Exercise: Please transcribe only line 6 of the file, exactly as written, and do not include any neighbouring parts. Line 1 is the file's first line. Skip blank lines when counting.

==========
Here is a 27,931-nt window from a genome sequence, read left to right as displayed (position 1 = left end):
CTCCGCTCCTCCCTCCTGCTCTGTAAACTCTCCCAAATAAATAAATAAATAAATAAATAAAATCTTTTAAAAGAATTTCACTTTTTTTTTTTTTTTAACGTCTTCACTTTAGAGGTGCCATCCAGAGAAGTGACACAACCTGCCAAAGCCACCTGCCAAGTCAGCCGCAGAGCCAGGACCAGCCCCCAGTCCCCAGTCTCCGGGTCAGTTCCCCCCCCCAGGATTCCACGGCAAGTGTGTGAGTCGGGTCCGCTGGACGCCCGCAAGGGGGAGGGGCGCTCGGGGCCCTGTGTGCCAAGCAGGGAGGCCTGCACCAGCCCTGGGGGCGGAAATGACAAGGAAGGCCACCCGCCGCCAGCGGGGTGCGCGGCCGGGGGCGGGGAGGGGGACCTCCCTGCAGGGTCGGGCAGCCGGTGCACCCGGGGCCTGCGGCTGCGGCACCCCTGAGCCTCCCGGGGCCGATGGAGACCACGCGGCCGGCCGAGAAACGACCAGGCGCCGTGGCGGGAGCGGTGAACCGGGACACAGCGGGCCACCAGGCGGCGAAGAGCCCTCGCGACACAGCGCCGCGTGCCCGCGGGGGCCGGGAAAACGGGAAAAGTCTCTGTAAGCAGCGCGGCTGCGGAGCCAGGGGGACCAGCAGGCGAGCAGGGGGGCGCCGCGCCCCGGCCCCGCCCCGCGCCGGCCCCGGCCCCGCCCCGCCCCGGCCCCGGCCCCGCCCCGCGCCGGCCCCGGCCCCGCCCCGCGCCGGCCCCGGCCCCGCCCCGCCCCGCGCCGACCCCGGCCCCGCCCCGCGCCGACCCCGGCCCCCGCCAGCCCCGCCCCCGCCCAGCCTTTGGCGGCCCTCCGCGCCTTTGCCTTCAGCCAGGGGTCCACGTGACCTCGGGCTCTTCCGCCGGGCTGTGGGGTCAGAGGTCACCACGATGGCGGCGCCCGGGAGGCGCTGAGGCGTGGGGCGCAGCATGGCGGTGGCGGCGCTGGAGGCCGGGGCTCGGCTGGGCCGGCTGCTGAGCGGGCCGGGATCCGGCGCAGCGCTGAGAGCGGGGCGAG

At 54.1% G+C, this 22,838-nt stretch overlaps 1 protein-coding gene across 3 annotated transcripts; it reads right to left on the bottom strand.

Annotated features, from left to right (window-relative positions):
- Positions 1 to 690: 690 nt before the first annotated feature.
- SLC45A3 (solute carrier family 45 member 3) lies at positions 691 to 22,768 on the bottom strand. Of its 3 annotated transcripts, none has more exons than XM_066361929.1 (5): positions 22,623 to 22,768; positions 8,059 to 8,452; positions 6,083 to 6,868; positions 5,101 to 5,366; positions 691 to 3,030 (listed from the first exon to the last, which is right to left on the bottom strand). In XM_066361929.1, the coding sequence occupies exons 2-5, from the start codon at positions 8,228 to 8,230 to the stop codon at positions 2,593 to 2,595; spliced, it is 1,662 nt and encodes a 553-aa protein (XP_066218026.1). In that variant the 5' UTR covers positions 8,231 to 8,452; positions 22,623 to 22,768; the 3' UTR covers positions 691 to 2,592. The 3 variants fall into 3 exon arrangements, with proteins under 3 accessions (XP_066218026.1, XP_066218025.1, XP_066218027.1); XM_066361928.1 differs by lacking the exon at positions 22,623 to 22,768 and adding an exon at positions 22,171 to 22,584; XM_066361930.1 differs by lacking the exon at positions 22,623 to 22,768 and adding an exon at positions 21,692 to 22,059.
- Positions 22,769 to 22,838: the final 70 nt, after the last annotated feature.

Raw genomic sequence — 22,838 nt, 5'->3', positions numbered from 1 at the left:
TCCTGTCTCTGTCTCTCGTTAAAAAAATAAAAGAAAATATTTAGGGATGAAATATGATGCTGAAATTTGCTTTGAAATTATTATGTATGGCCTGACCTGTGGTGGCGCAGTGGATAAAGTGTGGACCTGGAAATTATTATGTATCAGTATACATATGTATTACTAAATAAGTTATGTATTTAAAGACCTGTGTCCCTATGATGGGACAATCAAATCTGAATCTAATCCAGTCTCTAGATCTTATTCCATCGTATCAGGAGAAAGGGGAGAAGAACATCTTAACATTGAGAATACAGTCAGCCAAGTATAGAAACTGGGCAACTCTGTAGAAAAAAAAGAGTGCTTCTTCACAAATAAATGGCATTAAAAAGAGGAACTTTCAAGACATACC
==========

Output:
- SLC45A3 (solute carrier family 45 member 3) lies at positions 691 to 22,768 on the bottom strand. Of its 3 annotated transcripts, none has more exons than XM_066361929.1 (5): positions 22,623 to 22,768; positions 8,059 to 8,452; positions 6,083 to 6,868; positions 5,101 to 5,366; positions 691 to 3,030 (listed from the first exon to the last, which is right to left on the bottom strand). In XM_066361929.1, the coding sequence occupies exons 2-5, from the start codon at positions 8,228 to 8,230 to the stop codon at positions 2,593 to 2,595; spliced, it is 1,662 nt and encodes a 553-aa protein (XP_066218026.1). In that variant the 5' UTR covers positions 8,231 to 8,452; positions 22,623 to 22,768; the 3' UTR covers positions 691 to 2,592. The 3 variants fall into 3 exon arrangements, with proteins under 3 accessions (XP_066218026.1, XP_066218025.1, XP_066218027.1); XM_066361928.1 differs by lacking the exon at positions 22,623 to 22,768 and adding an exon at positions 22,171 to 22,584; XM_066361930.1 differs by lacking the exon at positions 22,623 to 22,768 and adding an exon at positions 21,692 to 22,059.